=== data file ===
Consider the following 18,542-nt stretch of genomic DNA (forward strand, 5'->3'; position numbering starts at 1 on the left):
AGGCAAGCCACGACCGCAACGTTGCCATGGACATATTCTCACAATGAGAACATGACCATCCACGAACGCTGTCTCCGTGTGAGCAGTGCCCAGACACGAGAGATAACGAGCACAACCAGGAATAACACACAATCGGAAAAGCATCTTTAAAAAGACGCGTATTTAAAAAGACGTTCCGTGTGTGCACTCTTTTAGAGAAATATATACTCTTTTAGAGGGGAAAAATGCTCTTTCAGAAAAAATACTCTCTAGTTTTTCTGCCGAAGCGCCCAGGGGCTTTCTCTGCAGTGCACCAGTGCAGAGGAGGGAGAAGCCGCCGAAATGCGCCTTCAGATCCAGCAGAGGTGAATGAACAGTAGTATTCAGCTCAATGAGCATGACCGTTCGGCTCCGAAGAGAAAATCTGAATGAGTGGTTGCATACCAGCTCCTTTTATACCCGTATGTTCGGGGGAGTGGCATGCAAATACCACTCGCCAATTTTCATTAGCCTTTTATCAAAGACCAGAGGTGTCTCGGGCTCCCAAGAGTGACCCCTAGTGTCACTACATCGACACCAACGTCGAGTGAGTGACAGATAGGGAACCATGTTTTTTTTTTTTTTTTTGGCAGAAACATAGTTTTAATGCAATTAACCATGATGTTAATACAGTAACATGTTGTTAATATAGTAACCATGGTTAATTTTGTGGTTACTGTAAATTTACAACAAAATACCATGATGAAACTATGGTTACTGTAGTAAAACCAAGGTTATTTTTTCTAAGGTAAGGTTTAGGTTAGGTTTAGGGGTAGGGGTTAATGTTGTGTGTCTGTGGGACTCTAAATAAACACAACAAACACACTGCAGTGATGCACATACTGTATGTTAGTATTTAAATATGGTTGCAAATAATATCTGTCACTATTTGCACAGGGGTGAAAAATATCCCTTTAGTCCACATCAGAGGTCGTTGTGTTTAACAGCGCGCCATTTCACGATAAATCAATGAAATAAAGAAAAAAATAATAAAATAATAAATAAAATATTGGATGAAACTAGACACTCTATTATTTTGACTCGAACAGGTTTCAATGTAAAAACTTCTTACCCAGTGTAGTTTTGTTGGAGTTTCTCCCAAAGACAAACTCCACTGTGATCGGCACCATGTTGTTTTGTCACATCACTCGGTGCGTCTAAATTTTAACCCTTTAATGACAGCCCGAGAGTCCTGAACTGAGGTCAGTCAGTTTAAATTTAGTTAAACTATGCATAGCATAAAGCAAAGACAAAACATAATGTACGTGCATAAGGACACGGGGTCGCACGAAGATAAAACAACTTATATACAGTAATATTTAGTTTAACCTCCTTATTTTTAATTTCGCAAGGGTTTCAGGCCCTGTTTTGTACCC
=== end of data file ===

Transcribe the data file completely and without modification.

Consider the following 18,542-nt stretch of genomic DNA (forward strand, 5'->3'; position numbering starts at 1 on the left):
AGGCAAGCCACGACCGCAACGTTGCCATGGACATATTCTCACAATGAGAACATGACCATCCACGAACGCTGTCTCCGTGTGAGCAGTGCCCAGACACGAGAGATAACGAGCACAACCAGGAATAACACACAATCGGAAAAGCATCTTTAAAAAGACGCGTATTTAAAAAGACGTTCCGTGTGTGCACTCTTTTAGAGAAATATATACTCTTTTAGAGGGGAAAAATGCTCTTTCAGAAAAAATACTCTCTAGTTTTTCTGCCGAAGCGCCCAGGGGCTTTCTCTGCAGTGCACCAGTGCAGAGGAGGGAGAAGCCGCCGAAATGCGCCTTCAGATCCAGCAGAGGTGAATGAACAGTAGTATTCAGCTCAATGAGCATGACCGTTCGGCTCCGAAGAGAAAATCTGAATGAGTGGTTGCATACCAGCTCCTTTTATACCCGTATGTTCGGGGGAGTGGCATGCAAATACCACTCGCCAATTTTCATTAGCCTTTTATCAAAGACCAGAGGTGTCTCGGGCTCCCAAGAGTGACCCCTAGTGTCACTACATCGACACCAACGTCGAGTGAGTGACAGATAGGGAACCATGTTTTTTTTTTTTTTTTTGGCAGAAACATAGTTTTAATGCAATTAACCATGATGTTAATACAGTAACATGTTGTTAATATAGTAACCATGGTTAATTTTGTGGTTACTGTAAATTTACAACAAAATACCATGATGAAACTATGGTTACTGTAGTAAAACCAAGGTTATTTTTTCTAAGGTAAGGTTTAGGTTAGGTTTAGGGGTAGGGGTTAATGTTGTGTGTCTGTGGGACTCTAAATAAACACAACAAACACACTGCAGTGATGCACATACTGTATGTTAGTATTTAAATATGGTTGCAAATAATATCTGTCACTATTTGCACAGGGGTGAAAAATATCCCTTTAGTCCACATCAGAGGTCGTTGTGTTTAACAGCGCGCCATTTCACGATAAATCAATGAAATAAAGAAAAAAATAATAAAATAATAAATAAAATATTGGATGAAACTAGACACTCTATTATTTTGACTCGAACAGGTTTCAATGTAAAAACTTCTTACCCAGTGTAGTTTTGTTGGAGTTTCTCCCAAAGACAAACTCCACTGTGATCGGCACCATGTTGTTTTGTCACATCACTCGGTGCGTCTAAATTTTAACCCTTTAATGACAGCCCGAGAGTCCTGAACTGAGGTCAGTCAGTTTAAATTTAGTTAAACTATGCATAGCATAAAGCAAAGACAAAACATAATGTACGTGCATAAGGACACGGGGTCGCACGAAGATAAAACAACTTATATACAGTAATATTTAGTTTAACCTCCTTATTTTTAATTTCGCAAGGGTTTCAGGCCCTGTTTTGTACCC